Any tips for paint­ing a close-up of a crea­ture’s open mouth?

ImagineFX - - Imaginenation Artist Q&A -

Derek Smith, Eng­land

Al­li­son replies

First, ask your­self what kind of crea­ture are you paint­ing? Every­thing comes back to form and func­tion. In this in­stance I have apex preda­tors with high bite forces on the brain: some­thing wrapped in mus­cle, with thick jaws and a big, bone-crunching gape, but with a bit of an un­der­bite and pro­trud­ing chin for a slightly slicker pro­file. I start with a quick pro­file sketch and then, once I’m sat­is­fied with a di­rec­tion, work this into a three-quar­ter per­spec­tive view to bet­ter dis­play the mouth.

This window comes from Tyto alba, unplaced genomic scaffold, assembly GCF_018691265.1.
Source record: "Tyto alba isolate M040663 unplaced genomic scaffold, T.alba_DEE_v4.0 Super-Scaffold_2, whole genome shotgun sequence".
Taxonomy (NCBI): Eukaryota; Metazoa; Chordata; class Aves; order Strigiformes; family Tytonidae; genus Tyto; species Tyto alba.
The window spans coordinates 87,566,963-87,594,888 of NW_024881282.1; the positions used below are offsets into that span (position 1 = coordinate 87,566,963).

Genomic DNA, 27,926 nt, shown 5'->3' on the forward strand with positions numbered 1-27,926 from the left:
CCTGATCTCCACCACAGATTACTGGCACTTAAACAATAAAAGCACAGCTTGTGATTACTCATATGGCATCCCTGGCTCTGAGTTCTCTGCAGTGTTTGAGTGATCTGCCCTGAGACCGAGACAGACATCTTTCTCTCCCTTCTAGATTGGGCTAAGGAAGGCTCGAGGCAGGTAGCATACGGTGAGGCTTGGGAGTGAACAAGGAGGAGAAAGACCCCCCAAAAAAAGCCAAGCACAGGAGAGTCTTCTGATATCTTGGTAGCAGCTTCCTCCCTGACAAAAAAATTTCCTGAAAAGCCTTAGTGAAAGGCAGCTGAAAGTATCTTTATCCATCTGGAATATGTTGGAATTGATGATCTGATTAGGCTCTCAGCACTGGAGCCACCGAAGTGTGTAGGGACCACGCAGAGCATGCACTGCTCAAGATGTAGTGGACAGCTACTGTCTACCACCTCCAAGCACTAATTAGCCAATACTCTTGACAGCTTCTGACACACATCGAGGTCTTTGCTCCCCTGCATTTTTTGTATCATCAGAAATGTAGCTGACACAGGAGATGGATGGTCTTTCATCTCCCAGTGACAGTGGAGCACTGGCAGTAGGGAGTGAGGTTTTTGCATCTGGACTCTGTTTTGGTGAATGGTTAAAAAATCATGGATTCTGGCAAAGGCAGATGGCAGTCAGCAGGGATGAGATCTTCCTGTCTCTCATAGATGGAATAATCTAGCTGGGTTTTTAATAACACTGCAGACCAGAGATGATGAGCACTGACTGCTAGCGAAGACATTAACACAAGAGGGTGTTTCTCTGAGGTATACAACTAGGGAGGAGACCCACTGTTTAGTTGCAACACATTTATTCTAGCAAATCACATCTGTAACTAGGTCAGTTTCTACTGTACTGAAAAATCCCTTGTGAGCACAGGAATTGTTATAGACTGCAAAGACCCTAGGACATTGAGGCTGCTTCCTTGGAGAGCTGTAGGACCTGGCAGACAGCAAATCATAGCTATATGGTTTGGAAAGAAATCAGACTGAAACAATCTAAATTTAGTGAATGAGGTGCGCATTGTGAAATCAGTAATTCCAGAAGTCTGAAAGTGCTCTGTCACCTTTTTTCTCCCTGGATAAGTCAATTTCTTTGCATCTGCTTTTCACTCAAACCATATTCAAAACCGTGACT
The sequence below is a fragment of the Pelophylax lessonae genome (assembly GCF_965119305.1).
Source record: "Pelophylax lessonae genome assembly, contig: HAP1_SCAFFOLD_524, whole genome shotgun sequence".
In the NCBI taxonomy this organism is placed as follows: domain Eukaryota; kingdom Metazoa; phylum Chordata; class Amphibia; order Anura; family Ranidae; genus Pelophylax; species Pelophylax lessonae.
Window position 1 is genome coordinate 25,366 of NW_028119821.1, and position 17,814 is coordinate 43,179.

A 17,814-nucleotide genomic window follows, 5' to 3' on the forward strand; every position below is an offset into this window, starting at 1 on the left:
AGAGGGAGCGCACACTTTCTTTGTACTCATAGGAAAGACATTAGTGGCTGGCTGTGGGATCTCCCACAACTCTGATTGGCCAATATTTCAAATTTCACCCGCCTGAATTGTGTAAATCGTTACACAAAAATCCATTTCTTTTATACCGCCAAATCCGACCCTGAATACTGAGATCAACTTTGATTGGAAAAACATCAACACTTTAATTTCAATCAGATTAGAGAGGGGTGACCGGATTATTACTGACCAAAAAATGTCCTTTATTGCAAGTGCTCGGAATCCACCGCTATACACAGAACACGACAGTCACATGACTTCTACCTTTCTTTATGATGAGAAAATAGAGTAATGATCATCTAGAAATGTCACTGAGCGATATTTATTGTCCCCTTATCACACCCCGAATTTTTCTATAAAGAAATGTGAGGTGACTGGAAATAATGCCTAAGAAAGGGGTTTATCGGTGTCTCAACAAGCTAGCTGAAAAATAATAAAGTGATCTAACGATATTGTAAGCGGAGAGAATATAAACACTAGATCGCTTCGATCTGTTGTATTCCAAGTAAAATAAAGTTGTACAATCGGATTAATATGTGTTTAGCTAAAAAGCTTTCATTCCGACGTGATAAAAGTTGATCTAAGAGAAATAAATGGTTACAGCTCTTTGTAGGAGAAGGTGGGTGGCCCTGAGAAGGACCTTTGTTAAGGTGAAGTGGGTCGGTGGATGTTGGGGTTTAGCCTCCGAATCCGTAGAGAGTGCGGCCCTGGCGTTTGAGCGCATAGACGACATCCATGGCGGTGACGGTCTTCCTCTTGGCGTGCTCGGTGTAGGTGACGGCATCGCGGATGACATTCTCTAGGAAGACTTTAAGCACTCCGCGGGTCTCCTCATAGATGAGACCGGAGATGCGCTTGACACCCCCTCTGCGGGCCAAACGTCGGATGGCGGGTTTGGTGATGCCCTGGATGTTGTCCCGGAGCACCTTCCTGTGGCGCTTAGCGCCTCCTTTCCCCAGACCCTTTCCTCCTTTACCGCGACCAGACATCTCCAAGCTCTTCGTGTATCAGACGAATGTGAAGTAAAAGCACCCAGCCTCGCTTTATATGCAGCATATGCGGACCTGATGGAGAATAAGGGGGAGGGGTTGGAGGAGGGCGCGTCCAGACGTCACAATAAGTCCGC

I opt for big chunky gums and en­vi­sion the roots of the teeth go deep into the skull. Once I set­tle on a tooth ar­range­ment I tackle the tongue, and chose to have it whip­ping out to help give the head a more dy­namic sense of move­ment. I also in­tro­duce a re­laxed lip line to re­in­force a mouth that’s slightly clos­ing as it turns, as op­posed to one that’s stretched taut dur­ing max­i­mum gape. Fi­nally, I add spec­u­lar re­flec­tion and strings of saliva, the di­rec­tion of which also re­in­forces the head turn and adds to the beast’s mo­men­tum.

There’s more to the in­ter­nal struc­ture of the mouth than teeth and tongue. All of it will help bring char­ac­ter to your de­sign.

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